The music world remembers Clara (Wieck) Schumann (1819-1896) as a concert pianist; a virtuoso, who spent her life promoting the work of her husband, Robert Schumann (1810-1856), and other composers of the Romantic era.
What few people realize is that Clara was also a composer, with a talent that was comparable if not surpassing that of her husband. What made Clara Schumann so special in her own right?
Clara Schumann, Piano Virtuoso
My experience as a young piano student involved a half-hour lesson once a week and a half-hour practice session once a day. As a piano teacher, I ask my students for the same commitment. Clara, however, experienced a more rigorous musical schedule.
Her father, Johann Gottlob Friedrich Wieck (1785–1873), was a well-respected and much sought-after piano teacher. He had great plans for his daughter and, to that goal, set up a strict regimen for his daughter’s music instruction: hour-long music lessons in piano, violin, singing, theory, harmony, composition and counterpoint each day! According to music historian Nancy B. Reich, Clara also had to do at least two hours of practice every day.
Clara Wieck: Performing in Public
I can remember, at a young age, being called upon by my parents to perform for visitors. It was never a formal affair. Clara, however, was only eight when she first performed at the Leipzig home of Dr. Ernst Carus, who was the director of Colditz Castle.
Clara gave her first public performance in 1830, at age eleven – only three years after the performance at Dr. Carus’ home. For this performance, she played the piano with the Gewandhausorchester Leipzig, (a German symphony orchestra founded in Leipzig, Germany in 1743) which, at the time, Felix Mendelssohn (1809-1847) conducted. According to the Felix Mendelssohn Society, Mendelssohn earned recognition as a German composer, pianist and conductor of the early Romantic period.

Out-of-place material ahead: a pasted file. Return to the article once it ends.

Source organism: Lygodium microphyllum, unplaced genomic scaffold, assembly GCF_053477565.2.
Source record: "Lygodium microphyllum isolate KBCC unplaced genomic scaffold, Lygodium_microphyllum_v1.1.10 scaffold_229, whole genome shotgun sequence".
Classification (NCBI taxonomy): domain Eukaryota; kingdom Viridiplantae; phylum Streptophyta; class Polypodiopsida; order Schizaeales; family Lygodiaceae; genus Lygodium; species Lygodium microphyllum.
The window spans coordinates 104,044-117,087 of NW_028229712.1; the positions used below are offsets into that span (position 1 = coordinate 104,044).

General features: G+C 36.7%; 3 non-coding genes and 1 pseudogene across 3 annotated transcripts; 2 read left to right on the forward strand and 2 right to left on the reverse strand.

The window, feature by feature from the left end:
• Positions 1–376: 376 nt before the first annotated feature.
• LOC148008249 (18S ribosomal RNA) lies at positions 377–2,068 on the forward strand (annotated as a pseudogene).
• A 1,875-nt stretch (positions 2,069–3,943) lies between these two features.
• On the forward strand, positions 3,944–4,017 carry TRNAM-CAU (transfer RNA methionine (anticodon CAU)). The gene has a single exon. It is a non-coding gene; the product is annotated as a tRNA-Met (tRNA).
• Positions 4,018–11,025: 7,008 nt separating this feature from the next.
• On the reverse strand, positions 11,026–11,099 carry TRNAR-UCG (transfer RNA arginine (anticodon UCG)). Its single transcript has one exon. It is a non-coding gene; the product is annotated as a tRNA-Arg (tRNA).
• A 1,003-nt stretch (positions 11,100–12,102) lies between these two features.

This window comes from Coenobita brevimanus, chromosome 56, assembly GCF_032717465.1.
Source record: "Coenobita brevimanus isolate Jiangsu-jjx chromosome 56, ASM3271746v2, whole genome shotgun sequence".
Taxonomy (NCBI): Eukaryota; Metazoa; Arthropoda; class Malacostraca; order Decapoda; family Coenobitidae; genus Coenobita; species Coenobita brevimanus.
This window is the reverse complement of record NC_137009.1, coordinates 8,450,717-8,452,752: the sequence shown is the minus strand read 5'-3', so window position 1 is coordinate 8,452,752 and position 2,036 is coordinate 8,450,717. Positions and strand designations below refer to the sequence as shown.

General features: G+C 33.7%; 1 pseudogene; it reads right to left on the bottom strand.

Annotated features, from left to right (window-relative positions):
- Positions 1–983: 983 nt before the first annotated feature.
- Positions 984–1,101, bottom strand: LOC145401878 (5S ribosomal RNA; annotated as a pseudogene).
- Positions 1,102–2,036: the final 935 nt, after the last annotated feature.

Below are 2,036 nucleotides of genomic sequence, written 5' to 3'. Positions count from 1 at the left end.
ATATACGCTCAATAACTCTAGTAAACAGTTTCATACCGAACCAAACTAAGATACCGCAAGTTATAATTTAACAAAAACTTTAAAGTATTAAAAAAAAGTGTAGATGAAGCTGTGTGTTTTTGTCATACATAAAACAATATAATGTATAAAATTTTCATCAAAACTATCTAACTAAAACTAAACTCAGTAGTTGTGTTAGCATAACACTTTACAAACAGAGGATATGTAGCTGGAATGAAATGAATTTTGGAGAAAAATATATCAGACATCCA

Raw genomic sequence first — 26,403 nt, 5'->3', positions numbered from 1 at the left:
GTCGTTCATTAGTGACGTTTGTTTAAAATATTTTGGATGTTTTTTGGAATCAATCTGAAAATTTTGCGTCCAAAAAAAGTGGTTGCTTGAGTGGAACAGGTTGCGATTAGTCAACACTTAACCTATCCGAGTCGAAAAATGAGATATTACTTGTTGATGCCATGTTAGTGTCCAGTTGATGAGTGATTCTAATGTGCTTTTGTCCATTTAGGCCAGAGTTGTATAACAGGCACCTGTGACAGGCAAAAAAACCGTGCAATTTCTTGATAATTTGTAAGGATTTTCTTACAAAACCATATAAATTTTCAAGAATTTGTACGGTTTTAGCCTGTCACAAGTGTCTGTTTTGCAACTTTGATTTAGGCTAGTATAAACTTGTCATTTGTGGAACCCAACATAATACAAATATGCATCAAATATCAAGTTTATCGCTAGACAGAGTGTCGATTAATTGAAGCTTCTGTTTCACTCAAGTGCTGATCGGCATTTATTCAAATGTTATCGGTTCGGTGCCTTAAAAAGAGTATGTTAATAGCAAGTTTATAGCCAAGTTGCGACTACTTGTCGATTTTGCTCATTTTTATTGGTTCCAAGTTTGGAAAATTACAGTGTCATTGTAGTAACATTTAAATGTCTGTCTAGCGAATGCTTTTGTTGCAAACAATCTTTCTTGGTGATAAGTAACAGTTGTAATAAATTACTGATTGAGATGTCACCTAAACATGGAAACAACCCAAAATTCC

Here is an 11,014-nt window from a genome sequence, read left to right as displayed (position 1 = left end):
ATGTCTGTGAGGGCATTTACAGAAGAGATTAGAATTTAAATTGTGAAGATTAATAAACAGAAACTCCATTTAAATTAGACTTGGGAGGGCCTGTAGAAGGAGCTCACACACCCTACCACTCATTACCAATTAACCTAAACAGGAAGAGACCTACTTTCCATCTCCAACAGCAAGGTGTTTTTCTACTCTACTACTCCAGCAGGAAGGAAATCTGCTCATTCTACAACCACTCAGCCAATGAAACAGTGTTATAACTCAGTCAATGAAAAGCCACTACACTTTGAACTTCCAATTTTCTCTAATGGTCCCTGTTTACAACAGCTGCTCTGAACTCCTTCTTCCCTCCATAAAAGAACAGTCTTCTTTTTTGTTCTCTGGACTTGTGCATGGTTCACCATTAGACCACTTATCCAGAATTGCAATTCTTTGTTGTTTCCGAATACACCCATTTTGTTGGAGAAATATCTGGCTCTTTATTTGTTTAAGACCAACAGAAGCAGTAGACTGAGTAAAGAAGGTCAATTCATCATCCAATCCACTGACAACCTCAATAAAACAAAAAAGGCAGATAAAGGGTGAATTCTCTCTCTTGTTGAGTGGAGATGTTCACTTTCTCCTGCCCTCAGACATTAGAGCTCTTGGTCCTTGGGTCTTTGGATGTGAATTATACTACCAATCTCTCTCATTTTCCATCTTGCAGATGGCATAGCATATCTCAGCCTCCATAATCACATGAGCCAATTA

Music historians like Reich tell us that Clara had such talent that she impressed the musical greats of her time, including Mendelssohn, Johannes Brahms (1833-1897), and Robert Schumann (1810-1856), the man whom she married in 1840 against her father’s wishes.
Clara Schumann and Her Husband’s Music
Upon her marriage, Clara transferred her talents as a piano virtuoso to promoting her husband; to perform his compositions and to make his name famous. Her career as a concert pianist not only promoted Robert Schumann’s work, but it also served to promote other Romantic composers. Her career as a performer, as well as a much-sought-after teacher, supported her growing family – as she and Robert had eight surviving children.
Clara Schumann and Her Own Music
As quoted by Smith in “Making a Great Man of a Woman,” Clara’s November 1839 entry in her diary read: “I once thought that I possessed creative talent, but I have given up this idea; a woman must not desire to compose — not one has been able to do it, and why should I expect to? It would be arrogance, though indeed, my father led me into it in earlier days.”
At some point Clara gave up composing – she only created about seventy musical compositions. Composing took a minor role in her life and, sadly, as a result, her potential as a composer was never fully realized. Many of Clara’s works suffered neglect for the next century.